There may be more similarities between ants colonies and human societies than there are between ants and primates. That’s is because ants, like humans, can have societies in the millions.
Mark Moffett: Well, I’ve been traveling around the world looking at some of the more extraordinary ants and I’m often asked about the parallels between ants and humans. Are there any? Well, it turns out there are, in fact, there may be more of them than there are between ants and primates. The reason that is so is that ants, like humans, can have societies in the millions. That’s far larger than even a bumblebee colony. And many of the attributes of an ant colony, like a human society, depends on its size, I’ve found. So the amount of information flowing through the colony, the communications, the control of the environment around the colony, the importance of self-reliance declines as colonies get bigger and more division of labor occurs. There can be teams and assembly lines that form in bigger societies. There’s more infrastructure, things like mass transit emerge in large ant societies. Even features of the market economy come out in the larger ant societies.
One thing that is unique between humans and ants is the capacity for warfare which emerges in the large societies of ants. So there’s more risk-taking, in general, as societies get bigger.
So, I’ve gone around the world looking, in many cases, for these large societies with their large-scale processes like we’ve just mentioned, but some of the really cool things happen in the small societies too. And one pattern that has been found in humans by Louise Bettencourt at the Los Alamos labs, for example, but it’s obvious to most people, is that humans... when societies get bigger, when cities get bigger, things seem to accelerate. And it turns out that ants show these same patterns.
So I’ve been around the world looking in addition for some very small societies of ants and some of the smallest you have to find using a crack team of experts. So in this first picture, you see Lloyd Davis and David Dinoso in Ecuador looking for the more obscure ants. And this requires that they be very patient. And they actually stare into these containers full of soil from the rainforest floor for hours every day looking for dots that move. And those are some of the rarest and most extraordinary ants. And one of the really cool species we found down there in Ecuador was Basiceros Singularis. And those ants are extraordinarily slow. They move at, well, glacial speeds. And we found out through watching this species and their small societies, maybe a dozen individuals, that, well, it seemed appropriate that these ants actually chase snails in super slo-mo.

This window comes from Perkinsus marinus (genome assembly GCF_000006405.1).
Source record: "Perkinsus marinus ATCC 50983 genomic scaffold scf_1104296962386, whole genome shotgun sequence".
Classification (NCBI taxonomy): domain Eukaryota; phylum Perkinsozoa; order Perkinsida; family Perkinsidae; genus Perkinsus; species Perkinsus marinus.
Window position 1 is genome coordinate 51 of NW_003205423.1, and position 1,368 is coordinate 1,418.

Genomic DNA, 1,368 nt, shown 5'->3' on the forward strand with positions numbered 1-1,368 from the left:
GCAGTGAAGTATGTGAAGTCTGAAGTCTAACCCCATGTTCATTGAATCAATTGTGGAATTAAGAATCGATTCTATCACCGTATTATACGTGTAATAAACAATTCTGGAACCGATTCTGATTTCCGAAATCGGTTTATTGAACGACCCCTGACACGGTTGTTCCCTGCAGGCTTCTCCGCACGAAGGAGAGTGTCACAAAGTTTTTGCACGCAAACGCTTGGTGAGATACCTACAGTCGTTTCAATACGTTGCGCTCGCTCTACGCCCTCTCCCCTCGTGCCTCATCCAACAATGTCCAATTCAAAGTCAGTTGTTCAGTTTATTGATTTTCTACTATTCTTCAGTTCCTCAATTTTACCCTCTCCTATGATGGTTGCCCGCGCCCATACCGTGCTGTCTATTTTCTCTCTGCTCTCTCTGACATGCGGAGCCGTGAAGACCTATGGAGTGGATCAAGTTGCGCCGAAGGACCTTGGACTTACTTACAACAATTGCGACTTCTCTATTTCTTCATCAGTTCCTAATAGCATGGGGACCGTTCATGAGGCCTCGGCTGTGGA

So here you see a snail making a dramatic left hand turn to chase the ant which has covered itself in mud, by the way, perhaps to hide. And these are the characteristics of small societies. And humans too, societies accelerate as groups get bigger. Why is that? Well, you have more to gain moving fast in a big city like New York. In a small town, you know who you’re going to see at the coffee shop. You know the coordinates of your day and what’s going to happen. In big cities all kinds of crazy things can happen. You can see an art gallery; you can bump into an ant expert. Whatever it is, there’s a lot to be gained with type-A behavior. So that causes people to accelerate is what’s been discovered for humans.
It seems to be the same with ants. The bigger societies—like this acrobat ant colony here in Africa—there are individuals flowing past each other all the time and they actually are taking in information about what all the other ants are doing as they pass by. So, an ant might discover that a lot of workers are out there collecting food and maybe not enough are taking out the trash. And so it may decide what to do that day based on this information. And how the information flowing through the colony really accelerates the bigger the society is, both for ants and for humans.